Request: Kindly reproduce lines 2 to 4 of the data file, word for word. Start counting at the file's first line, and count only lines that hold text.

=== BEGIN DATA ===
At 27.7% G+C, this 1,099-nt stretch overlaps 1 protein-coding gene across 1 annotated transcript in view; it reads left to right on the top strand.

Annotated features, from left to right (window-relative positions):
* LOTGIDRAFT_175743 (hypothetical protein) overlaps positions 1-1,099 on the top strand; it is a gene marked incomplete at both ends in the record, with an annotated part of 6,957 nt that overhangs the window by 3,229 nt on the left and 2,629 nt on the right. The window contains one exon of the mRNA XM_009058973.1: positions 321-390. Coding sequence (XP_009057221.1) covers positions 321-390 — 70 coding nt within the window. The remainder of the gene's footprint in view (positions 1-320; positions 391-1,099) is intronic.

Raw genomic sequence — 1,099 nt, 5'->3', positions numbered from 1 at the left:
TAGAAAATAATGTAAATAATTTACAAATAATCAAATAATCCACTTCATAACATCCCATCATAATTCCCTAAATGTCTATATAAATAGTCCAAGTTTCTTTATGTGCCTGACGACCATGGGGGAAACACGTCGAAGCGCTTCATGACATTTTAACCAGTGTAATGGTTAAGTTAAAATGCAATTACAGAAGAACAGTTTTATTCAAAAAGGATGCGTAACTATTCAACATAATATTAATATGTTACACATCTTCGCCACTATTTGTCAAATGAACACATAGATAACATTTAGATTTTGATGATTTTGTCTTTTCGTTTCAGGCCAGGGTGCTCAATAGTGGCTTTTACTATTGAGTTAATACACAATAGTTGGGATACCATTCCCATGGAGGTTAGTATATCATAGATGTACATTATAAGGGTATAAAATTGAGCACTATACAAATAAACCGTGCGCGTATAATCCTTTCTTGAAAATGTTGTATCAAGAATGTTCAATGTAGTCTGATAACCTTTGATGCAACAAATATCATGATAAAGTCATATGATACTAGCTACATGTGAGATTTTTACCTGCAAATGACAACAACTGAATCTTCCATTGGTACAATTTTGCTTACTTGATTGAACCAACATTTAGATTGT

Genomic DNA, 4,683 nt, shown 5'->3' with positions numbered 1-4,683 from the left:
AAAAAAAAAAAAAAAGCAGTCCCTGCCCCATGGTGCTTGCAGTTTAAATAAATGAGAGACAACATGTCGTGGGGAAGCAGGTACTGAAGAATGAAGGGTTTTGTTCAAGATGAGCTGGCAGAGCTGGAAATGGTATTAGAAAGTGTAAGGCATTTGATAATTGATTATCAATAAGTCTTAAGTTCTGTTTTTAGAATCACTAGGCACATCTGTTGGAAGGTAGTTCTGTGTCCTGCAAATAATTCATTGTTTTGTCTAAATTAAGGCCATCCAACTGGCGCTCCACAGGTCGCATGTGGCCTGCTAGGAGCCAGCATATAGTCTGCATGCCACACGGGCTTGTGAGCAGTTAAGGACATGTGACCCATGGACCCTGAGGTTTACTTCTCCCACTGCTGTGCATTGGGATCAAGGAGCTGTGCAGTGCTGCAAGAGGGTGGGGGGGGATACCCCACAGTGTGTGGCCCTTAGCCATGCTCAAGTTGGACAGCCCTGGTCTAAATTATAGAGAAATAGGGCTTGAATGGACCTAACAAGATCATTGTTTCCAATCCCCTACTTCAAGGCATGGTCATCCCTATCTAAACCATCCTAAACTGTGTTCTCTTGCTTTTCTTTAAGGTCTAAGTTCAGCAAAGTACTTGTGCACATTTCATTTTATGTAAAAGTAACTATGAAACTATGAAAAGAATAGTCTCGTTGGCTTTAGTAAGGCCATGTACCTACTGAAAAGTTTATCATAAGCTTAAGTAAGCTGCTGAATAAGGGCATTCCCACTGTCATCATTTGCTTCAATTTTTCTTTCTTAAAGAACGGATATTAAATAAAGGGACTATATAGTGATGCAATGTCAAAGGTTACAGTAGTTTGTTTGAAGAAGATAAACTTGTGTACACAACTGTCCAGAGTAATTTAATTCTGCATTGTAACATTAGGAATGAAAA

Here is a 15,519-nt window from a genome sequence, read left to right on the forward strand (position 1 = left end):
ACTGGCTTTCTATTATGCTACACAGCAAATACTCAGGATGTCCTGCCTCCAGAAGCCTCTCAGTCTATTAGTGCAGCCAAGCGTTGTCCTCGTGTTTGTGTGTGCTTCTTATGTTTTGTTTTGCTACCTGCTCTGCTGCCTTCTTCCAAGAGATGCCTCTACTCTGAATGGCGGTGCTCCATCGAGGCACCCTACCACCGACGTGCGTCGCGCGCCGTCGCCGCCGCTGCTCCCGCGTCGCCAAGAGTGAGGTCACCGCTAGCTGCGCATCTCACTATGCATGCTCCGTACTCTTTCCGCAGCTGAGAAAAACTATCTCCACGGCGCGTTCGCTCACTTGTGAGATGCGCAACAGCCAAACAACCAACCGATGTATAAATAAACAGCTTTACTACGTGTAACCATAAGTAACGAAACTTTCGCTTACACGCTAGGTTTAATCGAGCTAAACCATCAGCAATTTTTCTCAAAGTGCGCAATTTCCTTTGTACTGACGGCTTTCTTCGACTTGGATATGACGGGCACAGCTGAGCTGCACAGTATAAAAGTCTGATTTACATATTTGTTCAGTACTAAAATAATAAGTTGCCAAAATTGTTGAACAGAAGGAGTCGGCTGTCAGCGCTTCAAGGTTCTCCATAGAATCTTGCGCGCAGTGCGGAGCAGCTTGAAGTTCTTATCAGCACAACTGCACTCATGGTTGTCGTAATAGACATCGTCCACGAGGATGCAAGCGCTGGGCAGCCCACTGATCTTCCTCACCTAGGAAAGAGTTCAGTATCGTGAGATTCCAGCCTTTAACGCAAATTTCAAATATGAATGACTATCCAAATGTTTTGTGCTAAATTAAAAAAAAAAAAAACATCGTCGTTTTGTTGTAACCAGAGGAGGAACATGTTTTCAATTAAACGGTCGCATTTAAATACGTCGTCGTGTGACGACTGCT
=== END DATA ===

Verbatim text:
Annotated features, from left to right (window-relative positions):
* LOTGIDRAFT_175743 (hypothetical protein) overlaps positions 1-1,099 on the top strand; it is a gene marked incomplete at both ends in the record, with an annotated part of 6,957 nt that overhangs the window by 3,229 nt on the left and 2,629 nt on the right. The window contains one exon of the mRNA XM_009058973.1: positions 321-390. Coding sequence (XP_009057221.1) covers positions 321-390 — 70 coding nt within the window. The remainder of the gene's footprint in view (positions 1-320; positions 391-1,099) is intronic.

Raw genomic sequence — 1,099 nt, 5'->3', positions numbered from 1 at the left: